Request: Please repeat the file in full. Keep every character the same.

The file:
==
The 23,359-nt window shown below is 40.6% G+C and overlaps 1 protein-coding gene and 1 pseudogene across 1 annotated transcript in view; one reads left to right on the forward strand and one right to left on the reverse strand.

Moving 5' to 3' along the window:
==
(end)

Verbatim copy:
The 23,359-nt window shown below is 40.6% G+C and overlaps 1 protein-coding gene and 1 pseudogene across 1 annotated transcript in view; one reads left to right on the forward strand and one right to left on the reverse strand.

Moving 5' to 3' along the window: